Karmen by Guillem March
My rating: 5 of 5 stars
Out: May 17, 2022
My tagline for this book would be: Neil Gaiman’s “Death” [i.e. from “The Sandman”] meets Paulo Coelho’s “Veronika Decides to Die.” For those unfamiliar with either of those points of comparison, the former is a character that subverts the traditional scary Grim Reaper, replacing the faceless hood with a personable and endearing lass, and the latter is the story of a young woman whose actions force her to learn the lesson of that old chestnut: suicide is a permanent solution to a temporary problem.
While it’s convenient for me to present the book in this “X meets Y” summation, it’s a unique story, diverging from both of those tagline references in many important ways. For example, the model of the afterlife is not Judeo-Christian like Gaiman’s, but is more Buddhism meets bureaucracy. [There I go again with the X meets Y.] I found the story captivating, and thought the character development was skillfully presented, particularly as regards the character of Cata.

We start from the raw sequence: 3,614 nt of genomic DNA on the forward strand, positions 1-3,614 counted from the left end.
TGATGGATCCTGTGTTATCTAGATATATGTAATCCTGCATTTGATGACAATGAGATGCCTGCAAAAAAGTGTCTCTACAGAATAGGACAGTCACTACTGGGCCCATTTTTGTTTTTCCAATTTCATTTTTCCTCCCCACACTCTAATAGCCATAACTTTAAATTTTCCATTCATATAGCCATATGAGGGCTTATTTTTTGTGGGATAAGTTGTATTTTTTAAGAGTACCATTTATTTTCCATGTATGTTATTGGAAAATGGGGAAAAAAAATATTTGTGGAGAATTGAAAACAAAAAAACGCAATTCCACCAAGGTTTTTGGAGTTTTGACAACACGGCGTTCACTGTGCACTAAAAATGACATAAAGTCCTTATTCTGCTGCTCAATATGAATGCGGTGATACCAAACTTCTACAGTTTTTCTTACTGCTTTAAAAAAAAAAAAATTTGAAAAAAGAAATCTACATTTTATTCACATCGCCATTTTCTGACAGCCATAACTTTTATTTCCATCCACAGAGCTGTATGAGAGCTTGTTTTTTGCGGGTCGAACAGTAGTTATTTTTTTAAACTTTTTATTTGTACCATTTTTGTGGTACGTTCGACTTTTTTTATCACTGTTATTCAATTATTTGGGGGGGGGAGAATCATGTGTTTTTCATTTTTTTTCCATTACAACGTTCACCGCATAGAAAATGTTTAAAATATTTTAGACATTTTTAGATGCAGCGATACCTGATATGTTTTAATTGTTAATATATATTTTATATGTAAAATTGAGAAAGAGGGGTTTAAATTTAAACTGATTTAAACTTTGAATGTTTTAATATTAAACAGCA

I struggled with whether I liked the tone of the ending, but I’ll say no more about that to avoid spoilers — except to say that it grew on me. The art was beautiful and I found it to be an all-around entertaining read. Highly recommended.
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